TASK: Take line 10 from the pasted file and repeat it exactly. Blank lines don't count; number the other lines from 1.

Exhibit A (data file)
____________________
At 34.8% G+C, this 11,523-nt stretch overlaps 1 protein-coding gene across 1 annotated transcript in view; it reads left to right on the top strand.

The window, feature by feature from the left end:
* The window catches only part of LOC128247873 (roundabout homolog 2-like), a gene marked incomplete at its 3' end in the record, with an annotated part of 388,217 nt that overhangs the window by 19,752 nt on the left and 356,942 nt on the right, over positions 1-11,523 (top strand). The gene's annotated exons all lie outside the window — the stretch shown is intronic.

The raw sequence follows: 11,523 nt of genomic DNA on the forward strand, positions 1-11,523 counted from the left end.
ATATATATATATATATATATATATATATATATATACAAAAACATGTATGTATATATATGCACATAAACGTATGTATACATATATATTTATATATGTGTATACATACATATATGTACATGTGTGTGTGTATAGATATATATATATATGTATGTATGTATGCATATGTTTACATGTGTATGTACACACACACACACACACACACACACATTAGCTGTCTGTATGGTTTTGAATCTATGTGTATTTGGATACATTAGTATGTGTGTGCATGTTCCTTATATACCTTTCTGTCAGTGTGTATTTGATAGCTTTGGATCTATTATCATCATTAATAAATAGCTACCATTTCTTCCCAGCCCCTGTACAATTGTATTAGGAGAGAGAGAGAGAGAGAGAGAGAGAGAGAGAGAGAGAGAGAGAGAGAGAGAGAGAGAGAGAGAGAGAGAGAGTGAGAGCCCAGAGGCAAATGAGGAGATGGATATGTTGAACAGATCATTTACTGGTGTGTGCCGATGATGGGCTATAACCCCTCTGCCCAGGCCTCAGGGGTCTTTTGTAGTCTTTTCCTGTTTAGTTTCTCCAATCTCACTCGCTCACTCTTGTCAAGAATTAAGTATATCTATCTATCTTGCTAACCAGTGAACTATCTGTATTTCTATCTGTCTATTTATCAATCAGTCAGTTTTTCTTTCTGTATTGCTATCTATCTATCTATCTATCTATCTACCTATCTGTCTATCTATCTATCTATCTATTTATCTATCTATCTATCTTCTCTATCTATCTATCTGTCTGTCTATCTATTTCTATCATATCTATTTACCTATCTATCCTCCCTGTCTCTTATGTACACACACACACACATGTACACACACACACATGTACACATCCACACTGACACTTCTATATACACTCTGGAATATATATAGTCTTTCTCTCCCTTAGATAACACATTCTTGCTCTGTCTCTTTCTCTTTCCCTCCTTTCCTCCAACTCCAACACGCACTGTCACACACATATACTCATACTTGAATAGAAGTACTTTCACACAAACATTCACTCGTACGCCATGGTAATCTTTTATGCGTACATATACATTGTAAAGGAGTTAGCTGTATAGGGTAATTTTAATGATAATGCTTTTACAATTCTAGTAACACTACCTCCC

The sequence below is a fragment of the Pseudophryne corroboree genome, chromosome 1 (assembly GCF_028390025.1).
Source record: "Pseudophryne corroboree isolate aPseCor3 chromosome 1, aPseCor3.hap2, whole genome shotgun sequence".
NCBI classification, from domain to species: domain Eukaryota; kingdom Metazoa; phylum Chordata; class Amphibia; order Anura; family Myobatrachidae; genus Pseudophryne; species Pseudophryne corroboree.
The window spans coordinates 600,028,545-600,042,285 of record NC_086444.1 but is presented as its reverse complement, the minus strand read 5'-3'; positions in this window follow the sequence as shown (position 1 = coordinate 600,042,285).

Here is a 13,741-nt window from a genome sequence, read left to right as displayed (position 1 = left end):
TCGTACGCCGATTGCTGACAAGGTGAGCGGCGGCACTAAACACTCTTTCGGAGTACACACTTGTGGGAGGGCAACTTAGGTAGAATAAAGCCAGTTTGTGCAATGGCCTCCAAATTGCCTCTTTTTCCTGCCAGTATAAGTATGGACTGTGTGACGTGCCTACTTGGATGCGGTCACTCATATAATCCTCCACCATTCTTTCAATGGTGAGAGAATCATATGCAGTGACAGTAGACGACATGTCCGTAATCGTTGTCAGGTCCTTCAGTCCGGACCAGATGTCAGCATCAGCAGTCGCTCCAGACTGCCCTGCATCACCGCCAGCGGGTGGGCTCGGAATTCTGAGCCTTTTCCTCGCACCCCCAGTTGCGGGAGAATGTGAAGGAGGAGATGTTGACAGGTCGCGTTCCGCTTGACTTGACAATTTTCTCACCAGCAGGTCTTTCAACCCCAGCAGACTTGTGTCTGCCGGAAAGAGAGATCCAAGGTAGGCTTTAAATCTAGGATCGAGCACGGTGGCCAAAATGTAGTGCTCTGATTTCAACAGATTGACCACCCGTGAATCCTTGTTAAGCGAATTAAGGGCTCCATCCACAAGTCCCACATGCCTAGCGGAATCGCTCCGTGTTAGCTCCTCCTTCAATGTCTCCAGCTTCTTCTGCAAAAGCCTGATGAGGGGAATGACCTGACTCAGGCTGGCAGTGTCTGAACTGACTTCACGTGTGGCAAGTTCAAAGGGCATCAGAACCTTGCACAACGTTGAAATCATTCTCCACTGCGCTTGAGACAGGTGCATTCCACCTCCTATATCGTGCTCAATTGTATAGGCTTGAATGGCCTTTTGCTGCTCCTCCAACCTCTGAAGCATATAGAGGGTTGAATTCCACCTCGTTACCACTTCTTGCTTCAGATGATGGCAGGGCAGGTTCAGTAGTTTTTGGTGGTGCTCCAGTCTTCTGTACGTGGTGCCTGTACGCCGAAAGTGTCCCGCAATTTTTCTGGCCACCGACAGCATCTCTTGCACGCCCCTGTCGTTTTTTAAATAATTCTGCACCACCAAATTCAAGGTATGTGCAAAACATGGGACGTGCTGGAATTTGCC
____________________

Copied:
Here is a 13,741-nt window from a genome sequence, read left to right as displayed (position 1 = left end):